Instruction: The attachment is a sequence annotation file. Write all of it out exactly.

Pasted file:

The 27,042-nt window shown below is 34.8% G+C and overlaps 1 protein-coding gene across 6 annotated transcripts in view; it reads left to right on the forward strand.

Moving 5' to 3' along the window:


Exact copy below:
The 27,042-nt window shown below is 34.8% G+C and overlaps 1 protein-coding gene across 6 annotated transcripts in view; it reads left to right on the forward strand.

Moving 5' to 3' along the window: